International investors accepted the Thai offer all the same. First they lent to local borrowers, then supplied Thai firms with capital via the stock exchange. The comparison of investment spheres carried out by the owners of yen, dollars and marks turned out favorably for Thailand, but not because profits there were up to expectations nor because the chances for growth were so brilliant. Rather, things were simply not better elsewhere. After all, Southeast Asia is not exactly the next address on the block for investors. The first choices are the three to five countries with "hard currencies" which offer a relatively stable environment for investment despite all fluctuations. The financial resources roving around the globe start from there and retire there in case of turmoil elsewhere in the markets. Investors have known perfectly well the "special risk" of an investment in Thailand. They complained about the volatility of the local stock exchange and found questionable "fundamentals" such as "high balance of payments deficits" and a "bad debt-to-export-ratio." These did not deter them from investing there, of course.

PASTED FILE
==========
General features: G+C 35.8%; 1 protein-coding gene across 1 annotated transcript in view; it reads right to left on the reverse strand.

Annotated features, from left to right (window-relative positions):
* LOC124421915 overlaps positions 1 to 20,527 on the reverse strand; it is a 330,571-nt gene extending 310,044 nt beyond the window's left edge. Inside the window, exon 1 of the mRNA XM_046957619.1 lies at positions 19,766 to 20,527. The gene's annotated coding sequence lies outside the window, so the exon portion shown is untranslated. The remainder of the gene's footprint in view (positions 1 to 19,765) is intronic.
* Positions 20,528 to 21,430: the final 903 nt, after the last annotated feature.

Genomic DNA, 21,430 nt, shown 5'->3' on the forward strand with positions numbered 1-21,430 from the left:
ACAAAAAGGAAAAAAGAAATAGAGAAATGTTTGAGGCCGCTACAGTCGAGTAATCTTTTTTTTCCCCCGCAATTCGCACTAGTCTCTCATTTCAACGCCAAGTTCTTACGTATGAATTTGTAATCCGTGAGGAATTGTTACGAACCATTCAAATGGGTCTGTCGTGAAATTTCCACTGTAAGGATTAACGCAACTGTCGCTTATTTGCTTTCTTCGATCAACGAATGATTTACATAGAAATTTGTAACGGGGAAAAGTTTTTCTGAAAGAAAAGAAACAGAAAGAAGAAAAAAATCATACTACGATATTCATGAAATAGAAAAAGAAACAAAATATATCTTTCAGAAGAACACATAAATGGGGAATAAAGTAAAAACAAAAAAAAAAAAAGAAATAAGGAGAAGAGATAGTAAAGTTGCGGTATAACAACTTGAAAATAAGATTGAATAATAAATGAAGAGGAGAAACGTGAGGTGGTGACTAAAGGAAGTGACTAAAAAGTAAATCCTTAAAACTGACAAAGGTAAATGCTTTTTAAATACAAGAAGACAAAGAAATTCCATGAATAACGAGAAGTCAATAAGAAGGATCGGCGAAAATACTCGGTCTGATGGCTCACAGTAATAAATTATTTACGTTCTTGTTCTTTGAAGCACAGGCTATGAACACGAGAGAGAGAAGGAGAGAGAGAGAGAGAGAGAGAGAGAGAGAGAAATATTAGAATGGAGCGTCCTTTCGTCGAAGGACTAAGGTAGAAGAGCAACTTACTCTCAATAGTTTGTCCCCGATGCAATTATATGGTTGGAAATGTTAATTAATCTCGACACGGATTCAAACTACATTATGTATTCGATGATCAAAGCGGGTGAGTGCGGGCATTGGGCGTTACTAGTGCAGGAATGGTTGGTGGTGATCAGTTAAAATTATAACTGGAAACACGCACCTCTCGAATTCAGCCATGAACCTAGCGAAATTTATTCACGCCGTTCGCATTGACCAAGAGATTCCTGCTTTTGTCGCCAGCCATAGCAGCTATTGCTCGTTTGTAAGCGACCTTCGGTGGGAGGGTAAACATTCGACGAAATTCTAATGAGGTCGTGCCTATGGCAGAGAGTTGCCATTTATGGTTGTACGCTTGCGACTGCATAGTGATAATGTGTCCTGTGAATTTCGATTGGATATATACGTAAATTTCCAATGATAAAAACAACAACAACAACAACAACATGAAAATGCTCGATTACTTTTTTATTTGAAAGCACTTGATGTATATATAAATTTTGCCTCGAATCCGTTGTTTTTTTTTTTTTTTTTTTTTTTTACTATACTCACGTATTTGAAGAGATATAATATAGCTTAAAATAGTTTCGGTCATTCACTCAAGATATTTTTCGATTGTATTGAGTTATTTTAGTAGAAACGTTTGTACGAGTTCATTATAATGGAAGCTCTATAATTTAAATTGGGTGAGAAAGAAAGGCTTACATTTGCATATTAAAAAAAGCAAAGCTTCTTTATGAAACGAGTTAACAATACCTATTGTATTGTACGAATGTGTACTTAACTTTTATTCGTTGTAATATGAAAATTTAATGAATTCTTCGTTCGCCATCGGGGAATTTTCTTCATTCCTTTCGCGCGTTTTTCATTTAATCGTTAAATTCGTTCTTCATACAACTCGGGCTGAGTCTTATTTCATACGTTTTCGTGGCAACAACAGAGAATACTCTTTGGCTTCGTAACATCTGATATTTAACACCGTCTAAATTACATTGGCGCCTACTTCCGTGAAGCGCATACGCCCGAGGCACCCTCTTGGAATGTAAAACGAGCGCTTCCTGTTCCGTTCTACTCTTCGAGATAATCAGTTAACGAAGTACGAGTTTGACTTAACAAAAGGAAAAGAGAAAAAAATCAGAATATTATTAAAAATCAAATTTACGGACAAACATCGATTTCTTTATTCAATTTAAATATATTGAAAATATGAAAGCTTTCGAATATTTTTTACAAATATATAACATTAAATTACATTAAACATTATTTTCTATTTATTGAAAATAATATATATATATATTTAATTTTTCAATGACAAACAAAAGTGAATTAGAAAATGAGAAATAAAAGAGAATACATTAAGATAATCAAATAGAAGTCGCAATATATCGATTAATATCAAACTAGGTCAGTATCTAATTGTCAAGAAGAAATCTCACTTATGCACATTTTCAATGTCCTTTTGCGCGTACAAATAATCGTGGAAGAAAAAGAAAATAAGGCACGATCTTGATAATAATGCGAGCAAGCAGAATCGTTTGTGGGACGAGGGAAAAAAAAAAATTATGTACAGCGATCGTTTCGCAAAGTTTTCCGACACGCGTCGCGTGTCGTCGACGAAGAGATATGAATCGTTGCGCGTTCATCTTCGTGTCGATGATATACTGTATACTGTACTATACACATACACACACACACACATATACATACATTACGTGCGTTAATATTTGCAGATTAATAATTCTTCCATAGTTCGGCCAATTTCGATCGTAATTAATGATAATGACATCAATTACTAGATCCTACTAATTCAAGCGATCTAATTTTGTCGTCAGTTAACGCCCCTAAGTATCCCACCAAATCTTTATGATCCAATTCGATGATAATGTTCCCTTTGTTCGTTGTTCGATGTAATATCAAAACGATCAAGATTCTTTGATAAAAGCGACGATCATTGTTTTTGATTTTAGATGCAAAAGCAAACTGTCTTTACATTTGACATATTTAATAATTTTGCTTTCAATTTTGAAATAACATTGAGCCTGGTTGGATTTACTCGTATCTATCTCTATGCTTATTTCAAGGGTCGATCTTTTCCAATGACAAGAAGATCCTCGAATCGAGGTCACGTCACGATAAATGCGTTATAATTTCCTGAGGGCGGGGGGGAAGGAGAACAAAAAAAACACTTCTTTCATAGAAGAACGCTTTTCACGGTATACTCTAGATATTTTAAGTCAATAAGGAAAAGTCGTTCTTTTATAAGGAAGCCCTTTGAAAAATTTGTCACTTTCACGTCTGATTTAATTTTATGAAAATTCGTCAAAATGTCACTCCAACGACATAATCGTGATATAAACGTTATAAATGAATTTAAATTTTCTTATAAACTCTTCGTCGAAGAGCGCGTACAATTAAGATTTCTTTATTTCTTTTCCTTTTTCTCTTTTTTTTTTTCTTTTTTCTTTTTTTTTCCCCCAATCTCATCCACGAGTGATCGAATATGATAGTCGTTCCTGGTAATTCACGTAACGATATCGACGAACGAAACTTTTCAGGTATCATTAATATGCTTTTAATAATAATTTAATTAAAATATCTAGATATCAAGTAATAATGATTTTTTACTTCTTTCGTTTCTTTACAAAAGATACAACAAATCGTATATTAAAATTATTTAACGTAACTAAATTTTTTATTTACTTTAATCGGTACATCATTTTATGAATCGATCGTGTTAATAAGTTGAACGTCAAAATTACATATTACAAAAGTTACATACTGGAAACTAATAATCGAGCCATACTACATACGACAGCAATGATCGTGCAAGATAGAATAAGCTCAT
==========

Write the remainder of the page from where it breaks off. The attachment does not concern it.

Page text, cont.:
The acknowledged shortcomings of this sphere of investment have not been taken as an obstacle but as a "special risk" to be repaid by higher interest rates. This kind of valuation of countries like Thailand is something new and exists because of a problem the financial world has with itself. Money capital has been accumulated for years and has piled up higher and higher in all sorts of accounts. It has to go on accumulating (it is capital after all!) but the rate of accumulation made possible by taking advantage of the credit needs of first class states and their entrepreneurs is much too low. What we have these days is on the one hand an overabundant money capital searching for investment opportunities, and on the other a capitalistic commodity production in which too much capital is invested anyway, as shown by complaints about "sales problems." This disparity is the reason why money capital looking for investments has not avoided the risks of countries like Thailand, but rather has created there by itself new investment opportunities, building up what is called an "emerging market."